6. 6. Helpful Tips<br />Know the difference between transgender (those who’s anatomic sex or perceived gender differ from their gender expression and/or identity) and transsexual (those who consistently identify as the gender other than their congenital reproductive anatomy, and intend to live permanently as this gender), and transvestites (cross-dressing, does not include gender identity) <br />*HIV InSite “Exploring Your Patient’s Gender Identity<br />Do not equate sexual orientation with gender identity<br />Do not equate having children with heterosexuality<br />Assess patient knowledge of HIV and STDs<br />Give equal access to partners as you would to spouses<br />With LGBTQ families include all primary caregivers in discussions<br />LBGTQ youth need special assessment of emotional functioning and substance abuse<br />Children can understand their sexual orientation and gender<br />Sexual orientation and gender identity can change over time<br />Many people who identify as having a particular sexual orientation have a range of sexual experiences <br />All people born women need pap smears including transgender men and female to male transsexuals unless they have had a full hysterectomy<br />Transgender men and female to male transsexuals need breast exams even after breast reconstruction<br />Transgender women, and male to female transsexuals need prostate exams<br />Individuals receiving hormone replacement therapy need to be monitored by experienced providers<br />MSM may need STD screening from the pharynx and rectum depending on sexual behavior<br />Lesbians are also at risk for STDs<br />Do not ask lesbians about birth control, but rather ask what kinds of protection is used, i.e. dental dam, finger condoms, or gloves<br />It is important to screen all people for domestic violence regardless of orientation<br />You can always ask questions, for example “Do you prefer to be referred to as he or she?”<br />You can always apologize for mistakes or offending<br />*From Culturally Competent Care for GLBT People: Recommendation for Healthcare Providers<br />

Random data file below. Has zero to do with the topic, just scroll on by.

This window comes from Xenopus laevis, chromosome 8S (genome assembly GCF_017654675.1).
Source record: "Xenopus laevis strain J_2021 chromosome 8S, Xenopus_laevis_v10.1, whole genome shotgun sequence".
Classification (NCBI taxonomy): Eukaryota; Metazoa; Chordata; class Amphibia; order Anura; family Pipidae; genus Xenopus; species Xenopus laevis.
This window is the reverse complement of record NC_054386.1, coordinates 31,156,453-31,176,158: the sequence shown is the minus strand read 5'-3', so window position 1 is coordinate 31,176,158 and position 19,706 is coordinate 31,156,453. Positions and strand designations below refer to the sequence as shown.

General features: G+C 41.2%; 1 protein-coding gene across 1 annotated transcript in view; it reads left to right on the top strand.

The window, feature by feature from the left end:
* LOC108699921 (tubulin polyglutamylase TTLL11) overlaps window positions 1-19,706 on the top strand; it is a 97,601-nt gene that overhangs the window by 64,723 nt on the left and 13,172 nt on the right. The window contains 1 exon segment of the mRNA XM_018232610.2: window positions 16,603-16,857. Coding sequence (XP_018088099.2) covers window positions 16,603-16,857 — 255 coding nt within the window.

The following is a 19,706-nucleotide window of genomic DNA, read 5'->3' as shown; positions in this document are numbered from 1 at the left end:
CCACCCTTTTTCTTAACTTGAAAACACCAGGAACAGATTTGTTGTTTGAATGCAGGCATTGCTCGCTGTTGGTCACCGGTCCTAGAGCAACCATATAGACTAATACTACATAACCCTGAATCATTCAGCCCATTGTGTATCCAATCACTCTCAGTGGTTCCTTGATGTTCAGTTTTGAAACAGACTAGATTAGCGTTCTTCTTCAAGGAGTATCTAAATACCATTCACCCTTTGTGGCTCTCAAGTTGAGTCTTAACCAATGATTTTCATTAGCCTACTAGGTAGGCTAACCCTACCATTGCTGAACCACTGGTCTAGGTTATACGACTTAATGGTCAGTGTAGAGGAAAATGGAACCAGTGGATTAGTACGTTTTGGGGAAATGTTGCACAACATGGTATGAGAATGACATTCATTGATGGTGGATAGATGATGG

7. 7. Providing Equal Care: Continued Care<br />Networking with LGBTQ referrals<br />Community centers<br />Counseling services<br />Legal resources<br />Have colleagues to consult with<br />
  8. 8. Resources<br />Gay and Lesbian Medical Association<br /> 459 Fulton Street, Suite 107<br /> San Francisco, CA 94102<br /> Website<br /> Phone 415-255-4547 <br />The Center: The Lesbian, Gay, Bisexual & Transgender Community Center
208 West 13th Street
New York, NY 10011
Phone: 212-620-7310<br />Housing Works<br /> 7 Willoughby St., 2nd Floor<br />Brooklyn, NY 11201<br /> <br /> Phone (347) 473-7400<br />Gay Men’s Health Crisis <br />GMHC, 119 West 24 Street, <br />New York, NY 10011<br /> Website<br />“Need to talk” help line 1-800-243-7692<br />Lambda Legal Defense Fund<br /> 120 Wall St. # 15<br /> New York, NY 10005-3905<br /> Website<br /> Phone 212-809-8585<br />